As a fan of English medieval saints, I can't get quite as interested in St George as I am in saints like Edmund, Dunstan, Alphege, Etheldreda, Hilda, Thomas Becket, and the rest. I've nothing against St George himself, but there's something odd about his patronage of England - he has always been a fairly well-known saint in this country (here's Ælfric's tenth-century take on him) but there's no reason at all for him to be a national saint, and he only got that job because late-medieval aristocrats had such peculiar ideas about English history. It's certainly nice that his feast is today one of the few popular reminders of a world in which communal time was measured out in saints' days, relic of a calendar shaped by something richer and more human than the demands of the corporate world - but I'd give that up in exchange for never having to read another article which breathlessly asks 'did you know St George wasn't even English?!' as if there is actually anyone at all who doesn't know that.
But saints' legends aren't logical and I don't see why they need to be; we're in the world of myth here, and only the most boring and unimaginative person could feel that 'dragons don't exist' is an argument against celebrating St George's Day. If nothing else, St George is an excellent subject for art: dragons and armour are inherently dramatic. So here's a collection of photos of St George in stained glass windows - and other media - from various churches.
This is from St Peter Mancroft, Norwich:
A wonderful dragon!
This is from Elham, Kent (he really just looks like he's dangling the dragon on a chain here):
A carving of St George on a wooden chest in St Edmund's, Southwold:
From Chilham in Kent:
Medieval glass from St Winnow, Cornwall:
And from Haddon Hall in Derbyshire:
His moustache! From nearby Bakewell, with a grateful maiden in the background:
St George and
From Rochester Cathedral:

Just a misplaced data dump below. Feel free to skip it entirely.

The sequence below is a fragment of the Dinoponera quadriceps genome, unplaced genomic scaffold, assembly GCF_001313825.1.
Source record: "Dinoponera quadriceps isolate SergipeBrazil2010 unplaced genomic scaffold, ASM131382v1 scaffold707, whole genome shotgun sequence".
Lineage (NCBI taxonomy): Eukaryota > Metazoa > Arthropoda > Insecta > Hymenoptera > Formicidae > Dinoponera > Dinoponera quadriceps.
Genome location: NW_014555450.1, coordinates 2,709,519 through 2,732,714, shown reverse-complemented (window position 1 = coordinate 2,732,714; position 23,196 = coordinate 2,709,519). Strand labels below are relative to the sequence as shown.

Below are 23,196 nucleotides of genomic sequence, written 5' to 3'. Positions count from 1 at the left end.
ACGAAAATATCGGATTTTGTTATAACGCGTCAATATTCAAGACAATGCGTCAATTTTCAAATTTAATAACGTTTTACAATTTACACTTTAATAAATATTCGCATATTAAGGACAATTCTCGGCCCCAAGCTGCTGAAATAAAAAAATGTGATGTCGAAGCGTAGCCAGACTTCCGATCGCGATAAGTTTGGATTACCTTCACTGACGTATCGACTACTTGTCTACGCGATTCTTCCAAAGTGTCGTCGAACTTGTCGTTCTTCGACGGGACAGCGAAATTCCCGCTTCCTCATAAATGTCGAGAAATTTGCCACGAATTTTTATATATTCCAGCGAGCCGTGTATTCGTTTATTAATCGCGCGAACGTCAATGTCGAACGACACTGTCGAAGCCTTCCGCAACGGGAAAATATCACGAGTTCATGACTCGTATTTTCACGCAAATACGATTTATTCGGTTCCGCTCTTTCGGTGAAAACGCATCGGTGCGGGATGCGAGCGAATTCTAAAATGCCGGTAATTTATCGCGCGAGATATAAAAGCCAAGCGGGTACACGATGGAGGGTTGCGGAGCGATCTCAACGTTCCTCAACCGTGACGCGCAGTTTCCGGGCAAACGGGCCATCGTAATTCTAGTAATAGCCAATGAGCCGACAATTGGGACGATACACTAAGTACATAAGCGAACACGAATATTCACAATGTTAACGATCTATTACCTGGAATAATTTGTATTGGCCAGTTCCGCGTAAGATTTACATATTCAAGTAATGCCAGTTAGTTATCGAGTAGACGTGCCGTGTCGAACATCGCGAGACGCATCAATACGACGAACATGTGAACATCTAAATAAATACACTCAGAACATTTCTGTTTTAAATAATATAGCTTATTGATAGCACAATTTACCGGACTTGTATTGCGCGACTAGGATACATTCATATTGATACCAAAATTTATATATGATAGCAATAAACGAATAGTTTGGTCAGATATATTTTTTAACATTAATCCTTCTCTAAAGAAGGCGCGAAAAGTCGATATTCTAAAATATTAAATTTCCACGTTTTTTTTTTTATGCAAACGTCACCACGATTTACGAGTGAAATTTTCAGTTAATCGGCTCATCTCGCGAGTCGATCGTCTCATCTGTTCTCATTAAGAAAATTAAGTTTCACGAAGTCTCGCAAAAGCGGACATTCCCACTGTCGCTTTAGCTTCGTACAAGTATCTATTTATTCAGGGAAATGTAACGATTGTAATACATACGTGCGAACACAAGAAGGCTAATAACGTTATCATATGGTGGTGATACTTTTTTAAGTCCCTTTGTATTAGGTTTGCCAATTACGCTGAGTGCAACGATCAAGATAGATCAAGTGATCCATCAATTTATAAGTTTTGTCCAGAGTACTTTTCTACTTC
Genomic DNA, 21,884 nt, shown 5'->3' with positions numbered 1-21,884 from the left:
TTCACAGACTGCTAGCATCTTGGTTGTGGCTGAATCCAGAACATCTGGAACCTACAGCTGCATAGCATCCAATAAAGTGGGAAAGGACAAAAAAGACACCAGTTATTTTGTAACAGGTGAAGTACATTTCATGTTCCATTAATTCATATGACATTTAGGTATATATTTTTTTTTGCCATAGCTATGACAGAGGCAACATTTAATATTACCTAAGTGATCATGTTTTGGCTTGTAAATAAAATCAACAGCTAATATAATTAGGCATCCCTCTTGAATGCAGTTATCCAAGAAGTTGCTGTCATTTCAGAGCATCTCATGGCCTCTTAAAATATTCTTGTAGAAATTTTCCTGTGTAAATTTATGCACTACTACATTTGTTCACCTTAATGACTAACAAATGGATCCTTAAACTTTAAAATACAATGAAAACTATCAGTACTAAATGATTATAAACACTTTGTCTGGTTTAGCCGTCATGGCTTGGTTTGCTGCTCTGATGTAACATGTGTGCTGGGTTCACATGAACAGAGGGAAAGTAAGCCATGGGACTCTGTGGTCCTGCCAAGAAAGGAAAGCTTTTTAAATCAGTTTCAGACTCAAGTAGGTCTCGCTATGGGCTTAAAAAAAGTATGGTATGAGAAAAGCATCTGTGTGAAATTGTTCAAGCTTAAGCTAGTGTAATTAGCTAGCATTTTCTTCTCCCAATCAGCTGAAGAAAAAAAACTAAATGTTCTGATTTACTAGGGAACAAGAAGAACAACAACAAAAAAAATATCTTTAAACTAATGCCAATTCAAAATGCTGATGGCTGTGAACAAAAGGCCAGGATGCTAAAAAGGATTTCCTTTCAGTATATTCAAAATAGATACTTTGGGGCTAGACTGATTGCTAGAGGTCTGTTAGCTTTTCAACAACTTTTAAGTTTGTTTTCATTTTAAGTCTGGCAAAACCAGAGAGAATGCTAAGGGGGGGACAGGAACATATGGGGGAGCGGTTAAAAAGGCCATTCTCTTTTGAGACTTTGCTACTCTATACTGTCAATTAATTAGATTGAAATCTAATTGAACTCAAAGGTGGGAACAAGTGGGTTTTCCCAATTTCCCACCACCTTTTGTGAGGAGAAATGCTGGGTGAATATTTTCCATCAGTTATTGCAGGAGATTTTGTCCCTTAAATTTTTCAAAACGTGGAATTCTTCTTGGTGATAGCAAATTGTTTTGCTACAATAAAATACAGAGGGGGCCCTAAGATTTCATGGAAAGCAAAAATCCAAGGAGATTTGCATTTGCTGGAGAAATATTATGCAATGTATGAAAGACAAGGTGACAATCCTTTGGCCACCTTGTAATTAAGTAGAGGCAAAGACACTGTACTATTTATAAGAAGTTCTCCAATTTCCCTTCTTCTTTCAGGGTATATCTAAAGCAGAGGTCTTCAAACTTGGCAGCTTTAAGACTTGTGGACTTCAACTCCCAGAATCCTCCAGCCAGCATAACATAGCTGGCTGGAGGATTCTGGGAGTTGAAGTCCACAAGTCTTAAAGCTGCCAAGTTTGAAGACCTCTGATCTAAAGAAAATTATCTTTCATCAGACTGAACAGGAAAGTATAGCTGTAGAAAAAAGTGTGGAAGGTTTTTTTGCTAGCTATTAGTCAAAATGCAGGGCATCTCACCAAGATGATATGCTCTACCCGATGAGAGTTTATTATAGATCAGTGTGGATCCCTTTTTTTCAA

And this rather terrifying St George is from All Saints', Maldon, in Essex:
He's part of a tremendous window commemorating the links between Maldon and Malden, Massachusetts, and its connections with the family of George Washington. It includes scenes from American history, flags of both countries, an American eagle, lots of heraldry, and Joan of Arc.
St George is everywhere at Maldon; this is from that church too:
And here he is again, with other soldier saints:
I visited the church at Maldon not because of St George or George Washington, but for the sake of Byrhtnoth and the other men of Essex killed in 991 at the Battle of Maldon, the subject of one of the greatest Old English poems. Here's Byrhtnoth on the outside of the church:
Byrhtnoth, who in the poem declares his intention to fight against the Vikings to defend eþel þysne, æþelredes eard, ealdres mines, folc and foldan, 'this homeland, the country of Æthelred my lord, its people and land', was an early patriot of sorts, but he would not have called on St George to aid him in battle; probably he and his followers, as loyal men of East Anglia, would have prayed to St Edmund, who had himself been killed by a Viking army about a hundred years previously. The unwarlike King Æthelred, for whose land Byrhtnoth died, would die on St George's Day in 1016. He was succeeded by his son, also named Edmund - another very valiant fighter against Vikings, if an equally unsuccessful one.
Thinking of Byrhtnoth, I was touched by the stained glass window in which that last St George appears:
It's a memorial to a young man named Cecil Desborough Bright who was killed in action in Mesopotamia in 1916 (coincidentally, the name Byrhtnoth means 'bright courage'). The window depicts a theme which St George and Edmund and Byrhtnoth, soldiers all, would have understood:
"Take unto you the whole armour of God, that ye may be able to withstand in the evil day."
"Greater love hath no man than this, that a man lay down his life for his friends."
"Be thou faithful unto death, and I will give thee a crown of life."
þa wearð afeallen þæs folces ealdor,
Æþelredes eorl; ealle gesawon
heorðgeneatas þæt hyra heorra læg.
þa ðær wendon forð wlance þegenas,
unearge men efston georne;
hi woldon þa ealle oðer twega,
lif forlætan oððe leofne gewrecan.
Then was fallen the leader of the people,
Æthelred’s earl. All the hearth-companions saw
that their lord lay dead.
Then there went forth proud thegns,
undaunted men hastened eagerly;
they all wanted one of two things:
to lay down their lives or to avenge their dear lord.